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Over 400 garment workers to protest

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Workers protest over unpaid seniority indemnity at the Now Corp garment factory in Kandal province’s Ang Snuol district on Thursday morning. ANG SNUOL POST

Over 400 garment workers to protest

More than 400 workers are set to stage a protest for “fair compensation” on Monday against Now Corp, a garment factory in Kandal’s Ang Snuol district that allegedly terminated their contracts abruptly.

On Wednesday, the workers went back to work after Now Corp suspended its operations for two months due to a lack of orders, only to find that the company intended to terminate their contracts without prior notice.

Now Corp offered each worker a sum of money as indemnity, but over 400 of whom refused as they considered the offer too low.

Representatives of the workers and local government met on Thursday to address the issue. They agreed to meet with the factory’s owner on Monday to find a solution.

Khen Sophorn, 31, one of the workers who did not accept the compensation confirmed that Now Corp had suspended its operations for two months and told the workers to resume their work on Wednesday.

Instead of assigning the workers to their posts, he said, the factory offered each of them between $320 and $450, regardless of their length of service, to have their contract terminated.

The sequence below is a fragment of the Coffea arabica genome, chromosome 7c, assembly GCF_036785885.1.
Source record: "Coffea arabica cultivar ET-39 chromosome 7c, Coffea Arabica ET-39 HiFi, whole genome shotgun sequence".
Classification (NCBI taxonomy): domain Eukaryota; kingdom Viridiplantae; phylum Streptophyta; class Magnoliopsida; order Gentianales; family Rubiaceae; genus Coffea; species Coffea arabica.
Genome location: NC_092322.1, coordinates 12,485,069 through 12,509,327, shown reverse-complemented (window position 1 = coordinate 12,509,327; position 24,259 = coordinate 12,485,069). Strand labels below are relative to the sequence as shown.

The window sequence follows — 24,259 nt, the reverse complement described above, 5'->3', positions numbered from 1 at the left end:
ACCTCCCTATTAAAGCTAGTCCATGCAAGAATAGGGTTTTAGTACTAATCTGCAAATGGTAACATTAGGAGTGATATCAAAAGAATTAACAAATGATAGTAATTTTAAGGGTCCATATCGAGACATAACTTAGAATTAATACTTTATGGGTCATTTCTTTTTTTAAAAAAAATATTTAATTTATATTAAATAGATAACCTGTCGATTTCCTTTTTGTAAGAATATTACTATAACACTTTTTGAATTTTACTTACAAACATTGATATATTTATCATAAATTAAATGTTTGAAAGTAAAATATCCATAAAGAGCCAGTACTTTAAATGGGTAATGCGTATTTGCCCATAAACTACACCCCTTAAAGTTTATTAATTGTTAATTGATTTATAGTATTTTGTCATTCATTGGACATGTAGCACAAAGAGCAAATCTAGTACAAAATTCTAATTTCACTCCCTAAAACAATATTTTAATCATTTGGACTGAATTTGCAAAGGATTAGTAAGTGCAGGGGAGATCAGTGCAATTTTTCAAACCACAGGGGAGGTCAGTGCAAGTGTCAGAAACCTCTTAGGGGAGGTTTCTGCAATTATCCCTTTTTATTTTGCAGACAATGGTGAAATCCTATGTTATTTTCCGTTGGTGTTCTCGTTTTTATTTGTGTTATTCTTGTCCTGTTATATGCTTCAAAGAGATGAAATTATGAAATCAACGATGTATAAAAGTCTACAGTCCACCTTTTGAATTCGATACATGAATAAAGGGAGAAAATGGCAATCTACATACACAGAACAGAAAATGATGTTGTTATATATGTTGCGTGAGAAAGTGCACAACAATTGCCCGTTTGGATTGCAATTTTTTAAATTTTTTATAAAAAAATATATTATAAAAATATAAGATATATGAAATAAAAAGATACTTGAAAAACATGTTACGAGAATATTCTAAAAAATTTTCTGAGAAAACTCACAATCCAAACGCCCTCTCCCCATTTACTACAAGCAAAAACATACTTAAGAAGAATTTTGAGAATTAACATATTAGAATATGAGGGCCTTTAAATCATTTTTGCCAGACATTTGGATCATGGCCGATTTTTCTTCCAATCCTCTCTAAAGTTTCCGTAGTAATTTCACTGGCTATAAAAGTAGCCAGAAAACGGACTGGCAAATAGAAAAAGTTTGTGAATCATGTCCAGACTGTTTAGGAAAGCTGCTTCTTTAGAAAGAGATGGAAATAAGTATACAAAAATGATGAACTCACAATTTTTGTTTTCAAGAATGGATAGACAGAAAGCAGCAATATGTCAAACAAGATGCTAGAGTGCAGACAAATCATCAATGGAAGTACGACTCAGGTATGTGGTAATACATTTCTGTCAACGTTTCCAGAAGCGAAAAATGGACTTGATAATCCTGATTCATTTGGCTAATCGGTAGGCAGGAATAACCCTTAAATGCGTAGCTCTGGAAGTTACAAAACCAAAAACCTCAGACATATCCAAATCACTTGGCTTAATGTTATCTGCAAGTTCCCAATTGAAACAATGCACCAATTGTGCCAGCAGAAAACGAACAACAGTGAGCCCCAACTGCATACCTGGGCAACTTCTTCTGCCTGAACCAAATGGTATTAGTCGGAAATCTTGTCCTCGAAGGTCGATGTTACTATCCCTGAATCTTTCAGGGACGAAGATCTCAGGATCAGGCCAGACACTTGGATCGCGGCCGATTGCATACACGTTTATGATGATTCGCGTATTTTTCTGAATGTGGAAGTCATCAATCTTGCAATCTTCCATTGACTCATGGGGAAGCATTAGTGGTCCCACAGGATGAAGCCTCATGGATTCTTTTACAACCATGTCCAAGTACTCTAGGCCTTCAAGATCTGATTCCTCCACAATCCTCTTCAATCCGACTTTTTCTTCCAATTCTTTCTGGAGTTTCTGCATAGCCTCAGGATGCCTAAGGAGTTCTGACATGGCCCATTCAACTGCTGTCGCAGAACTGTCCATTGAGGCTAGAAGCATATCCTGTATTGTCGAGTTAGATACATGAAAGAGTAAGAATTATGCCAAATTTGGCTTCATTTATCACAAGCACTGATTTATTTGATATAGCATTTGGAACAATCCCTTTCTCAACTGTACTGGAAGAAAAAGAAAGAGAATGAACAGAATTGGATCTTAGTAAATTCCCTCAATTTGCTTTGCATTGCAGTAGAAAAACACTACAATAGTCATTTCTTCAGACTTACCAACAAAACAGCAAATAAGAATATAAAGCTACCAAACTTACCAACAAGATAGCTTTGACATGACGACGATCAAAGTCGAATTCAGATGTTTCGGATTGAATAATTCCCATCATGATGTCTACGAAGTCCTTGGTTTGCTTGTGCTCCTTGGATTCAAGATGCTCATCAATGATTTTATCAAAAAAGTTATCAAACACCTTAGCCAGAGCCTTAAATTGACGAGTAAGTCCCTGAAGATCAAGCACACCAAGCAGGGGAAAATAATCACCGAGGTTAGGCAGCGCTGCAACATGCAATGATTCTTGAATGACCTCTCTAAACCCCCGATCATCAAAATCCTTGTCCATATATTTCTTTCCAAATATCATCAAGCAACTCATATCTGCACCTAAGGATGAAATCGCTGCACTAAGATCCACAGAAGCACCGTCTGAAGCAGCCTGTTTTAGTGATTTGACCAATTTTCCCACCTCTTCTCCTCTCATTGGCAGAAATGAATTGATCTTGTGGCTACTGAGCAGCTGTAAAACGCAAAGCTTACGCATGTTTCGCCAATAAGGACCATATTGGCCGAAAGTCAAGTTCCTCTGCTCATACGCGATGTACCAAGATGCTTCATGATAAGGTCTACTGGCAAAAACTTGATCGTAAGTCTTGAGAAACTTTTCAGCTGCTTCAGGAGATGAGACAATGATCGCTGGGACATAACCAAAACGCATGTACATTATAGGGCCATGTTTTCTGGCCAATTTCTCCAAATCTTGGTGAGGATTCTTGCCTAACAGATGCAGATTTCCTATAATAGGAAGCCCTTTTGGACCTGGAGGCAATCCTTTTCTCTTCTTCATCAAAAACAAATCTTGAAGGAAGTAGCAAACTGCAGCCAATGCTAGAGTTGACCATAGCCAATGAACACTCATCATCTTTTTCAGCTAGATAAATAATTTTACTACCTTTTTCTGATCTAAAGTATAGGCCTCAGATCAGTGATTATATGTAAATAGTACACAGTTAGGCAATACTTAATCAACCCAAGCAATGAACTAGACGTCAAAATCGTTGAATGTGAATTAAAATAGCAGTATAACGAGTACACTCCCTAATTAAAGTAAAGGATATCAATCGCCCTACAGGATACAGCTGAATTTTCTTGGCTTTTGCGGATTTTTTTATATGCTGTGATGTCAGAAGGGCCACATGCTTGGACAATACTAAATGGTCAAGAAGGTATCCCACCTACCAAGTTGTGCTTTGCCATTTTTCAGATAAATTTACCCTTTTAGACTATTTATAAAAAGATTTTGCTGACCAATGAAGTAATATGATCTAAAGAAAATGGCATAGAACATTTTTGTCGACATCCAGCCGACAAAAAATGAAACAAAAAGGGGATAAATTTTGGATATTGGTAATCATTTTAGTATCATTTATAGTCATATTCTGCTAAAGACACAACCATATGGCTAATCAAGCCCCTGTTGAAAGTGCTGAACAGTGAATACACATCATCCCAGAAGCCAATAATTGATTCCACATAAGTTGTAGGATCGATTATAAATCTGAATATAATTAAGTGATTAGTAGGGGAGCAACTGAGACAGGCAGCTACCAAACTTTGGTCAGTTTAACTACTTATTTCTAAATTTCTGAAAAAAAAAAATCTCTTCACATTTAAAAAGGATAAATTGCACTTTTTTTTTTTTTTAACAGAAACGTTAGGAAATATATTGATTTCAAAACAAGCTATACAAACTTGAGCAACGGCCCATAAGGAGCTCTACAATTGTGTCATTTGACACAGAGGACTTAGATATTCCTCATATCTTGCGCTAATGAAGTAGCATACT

“Following the sudden announcement, some workers accepted the compensation while others, including me, did not agree as we felt that the severance pay was too low."

“The issue was that the factory was unable to find work for us to do. It’s not like we had resigned. I personally would rather continue working. If the factory intends to terminate us, they should abide by the law. We want the amount as specified by the law,” Sophorn told The Post on Sunday.

The factory owner, identified as a South Korean national by some workers, could not be reached for comment on Sunday.

Mom Seak, the president of the Khmer Union Federation of Workers Spirit, said it was “very unreasonable of the factory to terminate the workers’ contracts just because it was unable to find work for them and then demand they accept the offered compensation”.

“Some workers were aware that they could obtain higher benefits if the indemnity was given in accordance with the law. It is not fair that the factory gives workers such compensation,” he said.

Seang Sambath, the president of Worker Friendship Union Federation (WFUF) which represents the workers at Now Corp, said the lack of purchase orders from clients was the reason the operations were halted.

He urged Now Corp to take responsibility. “The situation would be dire for the workers if the company doesn’t take responsibility. We don’t want the owner to run away. On Monday, we will negotiate to find alternative solutions”.

Provincial labour department director Thol Neang said he was not sure if the factory will remain open or cease operations.

“It’s still unsure whether or not the company will declare bankruptcy. The owner didn’t attend our previous discussion, therefore, we invited him to come to the meeting on Monday. We will determine the next steps during the meeting,” he told The Post on Sunday.

With respect to the amount of compensation, Neang could not ascertain if the range between $320 and $450 was appropriate. He stressed that a review into each of the workers’ contracts must be carried out to determine anything.

Some workers said Now Corp was established in 2006 and currently employs about 1,400 workers. Most of its products were exported to the US.

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